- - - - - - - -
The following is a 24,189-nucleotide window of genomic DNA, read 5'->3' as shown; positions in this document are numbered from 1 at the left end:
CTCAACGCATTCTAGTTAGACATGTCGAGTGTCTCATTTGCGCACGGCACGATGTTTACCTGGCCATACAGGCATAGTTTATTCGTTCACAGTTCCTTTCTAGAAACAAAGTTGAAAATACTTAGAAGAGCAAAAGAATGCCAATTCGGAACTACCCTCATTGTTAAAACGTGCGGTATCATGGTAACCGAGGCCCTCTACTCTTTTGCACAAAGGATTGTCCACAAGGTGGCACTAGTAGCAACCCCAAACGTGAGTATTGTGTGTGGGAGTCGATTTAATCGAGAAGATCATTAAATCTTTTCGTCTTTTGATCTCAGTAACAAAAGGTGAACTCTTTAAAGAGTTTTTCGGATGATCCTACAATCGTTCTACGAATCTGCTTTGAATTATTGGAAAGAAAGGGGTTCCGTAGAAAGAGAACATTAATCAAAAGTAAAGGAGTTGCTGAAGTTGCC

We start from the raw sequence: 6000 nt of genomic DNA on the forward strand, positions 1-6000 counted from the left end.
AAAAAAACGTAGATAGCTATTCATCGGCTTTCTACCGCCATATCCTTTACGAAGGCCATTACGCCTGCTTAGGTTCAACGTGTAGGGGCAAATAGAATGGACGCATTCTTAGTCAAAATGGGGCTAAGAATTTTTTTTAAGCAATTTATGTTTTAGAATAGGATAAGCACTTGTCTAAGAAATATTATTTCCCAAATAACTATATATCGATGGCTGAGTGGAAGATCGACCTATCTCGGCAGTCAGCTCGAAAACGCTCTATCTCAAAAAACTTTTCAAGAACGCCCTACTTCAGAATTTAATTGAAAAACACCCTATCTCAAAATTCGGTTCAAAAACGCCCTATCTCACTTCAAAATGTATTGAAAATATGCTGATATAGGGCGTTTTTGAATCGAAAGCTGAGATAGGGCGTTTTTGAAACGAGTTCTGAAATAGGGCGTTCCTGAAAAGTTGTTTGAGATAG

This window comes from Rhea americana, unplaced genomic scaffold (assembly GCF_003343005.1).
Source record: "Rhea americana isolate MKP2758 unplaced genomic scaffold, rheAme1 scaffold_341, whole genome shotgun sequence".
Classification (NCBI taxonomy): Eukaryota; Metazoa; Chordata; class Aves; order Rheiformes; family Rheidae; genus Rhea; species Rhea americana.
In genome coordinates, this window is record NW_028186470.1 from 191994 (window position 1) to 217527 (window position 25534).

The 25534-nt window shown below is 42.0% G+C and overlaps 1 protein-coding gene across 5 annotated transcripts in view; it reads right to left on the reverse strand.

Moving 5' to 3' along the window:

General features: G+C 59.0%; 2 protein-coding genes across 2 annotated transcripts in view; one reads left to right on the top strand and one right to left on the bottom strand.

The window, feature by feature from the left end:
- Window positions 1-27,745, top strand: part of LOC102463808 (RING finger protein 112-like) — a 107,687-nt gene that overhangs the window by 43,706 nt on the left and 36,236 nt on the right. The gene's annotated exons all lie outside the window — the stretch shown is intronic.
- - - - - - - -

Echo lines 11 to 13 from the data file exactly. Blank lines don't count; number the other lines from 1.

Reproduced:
General features: G+C 59.0%; 2 protein-coding genes across 2 annotated transcripts in view; one reads left to right on the top strand and one right to left on the bottom strand.

The window, feature by feature from the left end:
- Window positions 1-27,745, top strand: part of LOC102463808 (RING finger protein 112-like) — a 107,687-nt gene that overhangs the window by 43,706 nt on the left and 36,236 nt on the right. The gene's annotated exons all lie outside the window — the stretch shown is intronic.